Options for Restaurant Cash Handling Procedures

Proper procedures can reduce the risk of losing cash.
Proper procedures can reduce the risk of losing cash. (Image: Steve Mason/Photodisc/Getty Images)

Restaurants typically handle a large amount of cash. Servers, cashiers and bartenders might all collect payment, which introduces several opportunities for someone to misplace or pocket some cash. Establishing and implementing cash handling procedures reduces the chance that money will go missing. Labor costs are a frequent concern for restaurant owners. Even lightly staffed restaurants can design effective procedures that don’t impose excessive employee time commitments.

Separation of Duties

The restaurant can always assign different employees to handle money at each stage. Using this method, no single employee will be able to collect cash, record the receipt and review the transaction. How you separate duties will depend on your staff levels. With a larger staff you could have your servers take the orders, a cashier collect the cash, the shift supervisor prepare the deposits and a bookkeeper reconcile the transactions. Smaller restaurants might have servers take orders and collect cash, while the bar and kitchen staff track and report server orders to the manager. The manager can prepare the deposits, and you can reconcile the transactions.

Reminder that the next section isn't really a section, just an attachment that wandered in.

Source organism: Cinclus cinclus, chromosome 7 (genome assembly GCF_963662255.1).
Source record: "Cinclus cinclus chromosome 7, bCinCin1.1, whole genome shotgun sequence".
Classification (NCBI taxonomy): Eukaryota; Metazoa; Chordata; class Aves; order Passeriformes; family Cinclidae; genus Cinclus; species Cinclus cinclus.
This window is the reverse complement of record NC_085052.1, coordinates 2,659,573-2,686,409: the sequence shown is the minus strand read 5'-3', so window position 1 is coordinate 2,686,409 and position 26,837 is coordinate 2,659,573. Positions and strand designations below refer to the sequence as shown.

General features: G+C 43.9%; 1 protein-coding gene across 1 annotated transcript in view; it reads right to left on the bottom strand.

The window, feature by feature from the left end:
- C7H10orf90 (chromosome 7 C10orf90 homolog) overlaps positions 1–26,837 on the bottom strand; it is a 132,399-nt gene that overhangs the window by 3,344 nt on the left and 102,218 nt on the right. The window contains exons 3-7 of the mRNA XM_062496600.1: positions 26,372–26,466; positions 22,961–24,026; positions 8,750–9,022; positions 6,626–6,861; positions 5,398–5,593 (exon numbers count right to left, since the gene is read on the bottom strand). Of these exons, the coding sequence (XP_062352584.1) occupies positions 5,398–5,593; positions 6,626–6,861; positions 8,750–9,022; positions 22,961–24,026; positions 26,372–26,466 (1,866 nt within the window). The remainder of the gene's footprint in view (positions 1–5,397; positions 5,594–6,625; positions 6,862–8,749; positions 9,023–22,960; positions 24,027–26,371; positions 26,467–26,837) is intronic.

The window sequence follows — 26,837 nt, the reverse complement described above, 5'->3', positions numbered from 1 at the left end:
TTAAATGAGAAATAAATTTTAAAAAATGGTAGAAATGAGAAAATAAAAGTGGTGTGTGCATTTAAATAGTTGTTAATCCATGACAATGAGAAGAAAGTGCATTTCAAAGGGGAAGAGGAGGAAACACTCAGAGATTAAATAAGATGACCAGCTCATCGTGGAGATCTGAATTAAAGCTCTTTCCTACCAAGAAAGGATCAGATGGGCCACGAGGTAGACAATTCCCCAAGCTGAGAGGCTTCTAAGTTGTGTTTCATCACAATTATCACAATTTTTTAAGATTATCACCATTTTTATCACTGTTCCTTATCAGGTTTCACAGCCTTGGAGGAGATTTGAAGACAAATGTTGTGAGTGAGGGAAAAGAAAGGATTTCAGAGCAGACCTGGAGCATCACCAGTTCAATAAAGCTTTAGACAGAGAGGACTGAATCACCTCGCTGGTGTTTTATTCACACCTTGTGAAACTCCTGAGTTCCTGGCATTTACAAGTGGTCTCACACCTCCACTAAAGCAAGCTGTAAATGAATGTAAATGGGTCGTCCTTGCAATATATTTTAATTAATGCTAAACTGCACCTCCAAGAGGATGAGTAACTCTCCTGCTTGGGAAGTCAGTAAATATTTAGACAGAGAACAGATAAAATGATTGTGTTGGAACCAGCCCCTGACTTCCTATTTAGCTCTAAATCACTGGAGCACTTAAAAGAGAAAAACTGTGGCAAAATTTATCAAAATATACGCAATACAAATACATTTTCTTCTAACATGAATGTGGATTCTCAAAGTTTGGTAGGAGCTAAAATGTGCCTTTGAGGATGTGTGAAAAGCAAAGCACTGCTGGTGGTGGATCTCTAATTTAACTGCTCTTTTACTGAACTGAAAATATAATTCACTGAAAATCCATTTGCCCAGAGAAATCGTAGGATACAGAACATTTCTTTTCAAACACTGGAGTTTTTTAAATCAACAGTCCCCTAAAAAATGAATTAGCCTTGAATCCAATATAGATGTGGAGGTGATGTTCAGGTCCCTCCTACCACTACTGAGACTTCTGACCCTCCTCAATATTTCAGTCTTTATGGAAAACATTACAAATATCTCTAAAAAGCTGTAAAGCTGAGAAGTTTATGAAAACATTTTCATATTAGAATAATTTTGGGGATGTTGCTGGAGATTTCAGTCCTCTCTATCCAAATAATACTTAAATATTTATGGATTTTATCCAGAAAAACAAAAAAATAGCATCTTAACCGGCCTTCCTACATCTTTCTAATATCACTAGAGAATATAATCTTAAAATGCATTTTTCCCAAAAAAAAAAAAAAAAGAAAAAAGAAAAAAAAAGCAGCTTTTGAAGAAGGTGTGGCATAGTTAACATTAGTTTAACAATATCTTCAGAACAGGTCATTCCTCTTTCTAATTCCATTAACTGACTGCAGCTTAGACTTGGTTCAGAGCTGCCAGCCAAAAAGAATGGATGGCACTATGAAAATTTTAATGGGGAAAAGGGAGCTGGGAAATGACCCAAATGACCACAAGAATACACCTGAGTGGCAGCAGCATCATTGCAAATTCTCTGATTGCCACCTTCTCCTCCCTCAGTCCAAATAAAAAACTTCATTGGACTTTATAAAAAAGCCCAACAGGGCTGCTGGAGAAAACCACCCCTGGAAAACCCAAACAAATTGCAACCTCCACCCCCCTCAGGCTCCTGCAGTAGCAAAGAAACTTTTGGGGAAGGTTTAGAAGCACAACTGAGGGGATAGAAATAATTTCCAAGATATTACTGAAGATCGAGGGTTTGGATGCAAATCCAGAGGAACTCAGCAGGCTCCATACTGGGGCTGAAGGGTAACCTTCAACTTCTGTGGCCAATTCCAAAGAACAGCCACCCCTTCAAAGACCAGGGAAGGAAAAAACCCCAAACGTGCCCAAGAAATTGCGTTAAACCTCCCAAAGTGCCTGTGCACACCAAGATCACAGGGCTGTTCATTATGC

Collecting the Cash

Cashiers and servers typically collect and carry payments throughout a shift. Because diners often tip their servers, it’s not unusual for a server to have excess cash at the end of a shift. One employee, such as the manager or shift supervisor, should collect each server’s receipts at the end of the sheet based on the tickets that server was responsible for. That money should then be deposited with the bank on a regular basis.

Record the Receipt

Making a record of a customer’s bill is already a necessary part of the order-taking process. At many restaurants, the same server takes the order and collects the bill, which could allow the server to pocket a customer’s payment and cover his tracks. Making a separate record of that customer’s ticket -- such as through the point-of-sale system -- ensures the supervisor cashing the server asks for the appropriate amount. If you have a cashier who takes orders, a policy that gives a free meal to customers who don’t get receipts removes the incentive for a cashier to not punch an order.

Review the Transactions

The final opportunity to track down missing money is when you reconcile your transactions and account balances. Deposits from all the servers and cashiers should match the periodic deposit prepared by the manager or shift supervisor. The deposit log should match the deposit on the bank statement. Whoever reconciles the accounts -- such as the owner or bookkeeper -- should not handle cash at any other stage in the transaction.

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